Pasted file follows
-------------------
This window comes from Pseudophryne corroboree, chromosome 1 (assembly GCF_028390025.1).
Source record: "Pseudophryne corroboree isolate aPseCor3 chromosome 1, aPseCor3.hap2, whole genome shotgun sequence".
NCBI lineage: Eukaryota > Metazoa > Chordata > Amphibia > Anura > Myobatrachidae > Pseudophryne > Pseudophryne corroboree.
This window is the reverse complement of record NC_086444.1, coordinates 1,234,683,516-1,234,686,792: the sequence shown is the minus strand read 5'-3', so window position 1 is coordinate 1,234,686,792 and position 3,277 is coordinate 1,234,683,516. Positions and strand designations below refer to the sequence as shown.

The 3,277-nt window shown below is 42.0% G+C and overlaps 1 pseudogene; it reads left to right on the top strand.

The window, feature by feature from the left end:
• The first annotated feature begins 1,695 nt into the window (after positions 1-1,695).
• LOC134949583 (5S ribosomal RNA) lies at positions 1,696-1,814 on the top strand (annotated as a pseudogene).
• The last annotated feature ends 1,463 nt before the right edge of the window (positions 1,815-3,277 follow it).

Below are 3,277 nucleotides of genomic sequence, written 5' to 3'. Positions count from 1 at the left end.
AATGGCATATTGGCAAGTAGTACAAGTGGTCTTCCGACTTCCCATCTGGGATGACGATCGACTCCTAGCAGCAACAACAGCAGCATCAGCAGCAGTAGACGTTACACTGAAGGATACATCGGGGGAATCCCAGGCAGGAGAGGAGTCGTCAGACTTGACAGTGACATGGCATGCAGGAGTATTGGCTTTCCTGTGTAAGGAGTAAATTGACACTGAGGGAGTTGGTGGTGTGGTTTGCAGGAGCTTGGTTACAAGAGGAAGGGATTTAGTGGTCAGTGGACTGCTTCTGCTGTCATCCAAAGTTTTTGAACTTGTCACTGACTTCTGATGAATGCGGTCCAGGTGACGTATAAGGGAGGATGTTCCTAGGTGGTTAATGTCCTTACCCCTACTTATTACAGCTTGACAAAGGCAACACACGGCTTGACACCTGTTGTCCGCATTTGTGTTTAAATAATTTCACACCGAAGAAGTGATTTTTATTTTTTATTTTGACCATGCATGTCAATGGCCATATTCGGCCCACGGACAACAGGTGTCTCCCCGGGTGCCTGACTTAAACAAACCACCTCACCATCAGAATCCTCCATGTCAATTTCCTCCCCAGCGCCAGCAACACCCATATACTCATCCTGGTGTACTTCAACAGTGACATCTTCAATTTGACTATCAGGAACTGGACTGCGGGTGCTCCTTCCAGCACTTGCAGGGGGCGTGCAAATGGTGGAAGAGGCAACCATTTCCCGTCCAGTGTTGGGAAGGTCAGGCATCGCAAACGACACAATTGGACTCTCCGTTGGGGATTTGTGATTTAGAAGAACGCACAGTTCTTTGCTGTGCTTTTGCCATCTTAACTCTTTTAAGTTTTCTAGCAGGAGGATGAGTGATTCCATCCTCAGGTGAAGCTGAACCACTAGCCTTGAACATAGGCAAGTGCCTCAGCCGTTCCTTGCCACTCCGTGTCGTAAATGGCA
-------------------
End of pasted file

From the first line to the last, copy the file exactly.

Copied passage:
This window comes from Pseudophryne corroboree, chromosome 1 (assembly GCF_028390025.1).
Source record: "Pseudophryne corroboree isolate aPseCor3 chromosome 1, aPseCor3.hap2, whole genome shotgun sequence".
NCBI lineage: Eukaryota > Metazoa > Chordata > Amphibia > Anura > Myobatrachidae > Pseudophryne > Pseudophryne corroboree.
This window is the reverse complement of record NC_086444.1, coordinates 1,234,683,516-1,234,686,792: the sequence shown is the minus strand read 5'-3', so window position 1 is coordinate 1,234,686,792 and position 3,277 is coordinate 1,234,683,516. Positions and strand designations below refer to the sequence as shown.

The 3,277-nt window shown below is 42.0% G+C and overlaps 1 pseudogene; it reads left to right on the top strand.

The window, feature by feature from the left end:
• The first annotated feature begins 1,695 nt into the window (after positions 1-1,695).
• LOC134949583 (5S ribosomal RNA) lies at positions 1,696-1,814 on the top strand (annotated as a pseudogene).
• The last annotated feature ends 1,463 nt before the right edge of the window (positions 1,815-3,277 follow it).

Below are 3,277 nucleotides of genomic sequence, written 5' to 3'. Positions count from 1 at the left end.
AATGGCATATTGGCAAGTAGTACAAGTGGTCTTCCGACTTCCCATCTGGGATGACGATCGACTCCTAGCAGCAACAACAGCAGCATCAGCAGCAGTAGACGTTACACTGAAGGATACATCGGGGGAATCCCAGGCAGGAGAGGAGTCGTCAGACTTGACAGTGACATGGCATGCAGGAGTATTGGCTTTCCTGTGTAAGGAGTAAATTGACACTGAGGGAGTTGGTGGTGTGGTTTGCAGGAGCTTGGTTACAAGAGGAAGGGATTTAGTGGTCAGTGGACTGCTTCTGCTGTCATCCAAAGTTTTTGAACTTGTCACTGACTTCTGATGAATGCGGTCCAGGTGACGTATAAGGGAGGATGTTCCTAGGTGGTTAATGTCCTTACCCCTACTTATTACAGCTTGACAAAGGCAACACACGGCTTGACACCTGTTGTCCGCATTTGTGTTTAAATAATTTCACACCGAAGAAGTGATTTTTATTTTTTATTTTGACCATGCATGTCAATGGCCATATTCGGCCCACGGACAACAGGTGTCTCCCCGGGTGCCTGACTTAAACAAACCACCTCACCATCAGAATCCTCCATGTCAATTTCCTCCCCAGCGCCAGCAACACCCATATACTCATCCTGGTGTACTTCAACAGTGACATCTTCAATTTGACTATCAGGAACTGGACTGCGGGTGCTCCTTCCAGCACTTGCAGGGGGCGTGCAAATGGTGGAAGAGGCAACCATTTCCCGTCCAGTGTTGGGAAGGTCAGGCATCGCAAACGACACAATTGGACTCTCCGTTGGGGATTTGTGATTTAGAAGAACGCACAGTTCTTTGCTGTGCTTTTGCCATCTTAACTCTTTTAAGTTTTCTAGCAGGAGGATGAGTGATTCCATCCTCAGGTGAAGCTGAACCACTAGCCTTGAACATAGGCAAGTGCCTCAGCCGTTCCTTGCCACTCCGTGTCGTAAATGGCA